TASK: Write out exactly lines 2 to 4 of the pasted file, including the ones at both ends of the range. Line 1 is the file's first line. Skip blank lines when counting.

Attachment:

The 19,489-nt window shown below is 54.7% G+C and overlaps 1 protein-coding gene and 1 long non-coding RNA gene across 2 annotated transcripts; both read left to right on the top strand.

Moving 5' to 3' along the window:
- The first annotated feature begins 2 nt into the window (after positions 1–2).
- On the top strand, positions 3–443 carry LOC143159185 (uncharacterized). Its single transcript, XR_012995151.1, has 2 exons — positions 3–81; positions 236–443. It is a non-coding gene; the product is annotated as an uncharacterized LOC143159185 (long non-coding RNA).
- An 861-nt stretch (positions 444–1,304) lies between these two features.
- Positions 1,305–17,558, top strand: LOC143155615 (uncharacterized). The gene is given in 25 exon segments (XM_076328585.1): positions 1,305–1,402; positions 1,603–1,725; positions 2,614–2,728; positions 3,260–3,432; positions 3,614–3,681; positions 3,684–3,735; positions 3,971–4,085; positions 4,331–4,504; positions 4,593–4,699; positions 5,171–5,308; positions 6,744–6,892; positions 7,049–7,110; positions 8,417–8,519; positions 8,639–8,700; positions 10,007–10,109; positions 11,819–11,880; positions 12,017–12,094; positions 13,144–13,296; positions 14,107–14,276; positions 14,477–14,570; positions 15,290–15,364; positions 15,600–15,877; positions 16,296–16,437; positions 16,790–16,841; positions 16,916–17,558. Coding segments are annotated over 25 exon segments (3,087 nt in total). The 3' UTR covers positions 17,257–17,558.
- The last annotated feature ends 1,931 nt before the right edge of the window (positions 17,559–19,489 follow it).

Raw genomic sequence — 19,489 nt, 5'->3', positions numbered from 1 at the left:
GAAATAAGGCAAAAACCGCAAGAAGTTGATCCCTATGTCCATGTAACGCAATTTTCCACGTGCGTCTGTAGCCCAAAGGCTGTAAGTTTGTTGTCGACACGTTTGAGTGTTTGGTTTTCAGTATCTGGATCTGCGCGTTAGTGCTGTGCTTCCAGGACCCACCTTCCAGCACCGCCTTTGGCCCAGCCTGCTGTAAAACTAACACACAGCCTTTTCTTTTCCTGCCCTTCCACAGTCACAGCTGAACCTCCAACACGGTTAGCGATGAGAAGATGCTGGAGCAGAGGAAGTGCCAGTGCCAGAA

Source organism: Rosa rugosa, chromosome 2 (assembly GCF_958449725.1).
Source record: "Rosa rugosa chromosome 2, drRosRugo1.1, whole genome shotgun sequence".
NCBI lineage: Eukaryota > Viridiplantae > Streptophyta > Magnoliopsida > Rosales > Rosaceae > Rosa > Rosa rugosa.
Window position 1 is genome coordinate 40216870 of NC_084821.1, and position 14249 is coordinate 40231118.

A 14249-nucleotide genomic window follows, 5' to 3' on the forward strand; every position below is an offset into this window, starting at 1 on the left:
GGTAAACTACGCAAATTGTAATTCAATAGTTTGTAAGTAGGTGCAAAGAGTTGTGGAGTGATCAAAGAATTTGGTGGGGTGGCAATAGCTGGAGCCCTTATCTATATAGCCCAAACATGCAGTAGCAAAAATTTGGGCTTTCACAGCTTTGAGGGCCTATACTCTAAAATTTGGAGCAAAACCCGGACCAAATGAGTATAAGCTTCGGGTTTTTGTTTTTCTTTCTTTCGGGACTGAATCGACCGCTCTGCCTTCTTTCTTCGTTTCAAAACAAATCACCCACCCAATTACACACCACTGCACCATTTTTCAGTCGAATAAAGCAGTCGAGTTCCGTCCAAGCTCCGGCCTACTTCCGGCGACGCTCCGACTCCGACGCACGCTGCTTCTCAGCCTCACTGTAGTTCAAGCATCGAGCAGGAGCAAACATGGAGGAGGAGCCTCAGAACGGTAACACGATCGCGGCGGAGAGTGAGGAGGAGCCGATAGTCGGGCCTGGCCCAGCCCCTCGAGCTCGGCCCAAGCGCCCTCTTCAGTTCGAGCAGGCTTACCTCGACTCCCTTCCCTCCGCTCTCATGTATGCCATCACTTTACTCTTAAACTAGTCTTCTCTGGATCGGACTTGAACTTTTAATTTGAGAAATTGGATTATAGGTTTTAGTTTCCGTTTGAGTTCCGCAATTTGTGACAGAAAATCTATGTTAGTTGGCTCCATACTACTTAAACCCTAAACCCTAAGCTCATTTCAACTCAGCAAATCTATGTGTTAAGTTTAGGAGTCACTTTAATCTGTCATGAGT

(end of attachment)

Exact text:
Moving 5' to 3' along the window:
- The first annotated feature begins 2 nt into the window (after positions 1–2).
- On the top strand, positions 3–443 carry LOC143159185 (uncharacterized). Its single transcript, XR_012995151.1, has 2 exons — positions 3–81; positions 236–443. It is a non-coding gene; the product is annotated as an uncharacterized LOC143159185 (long non-coding RNA).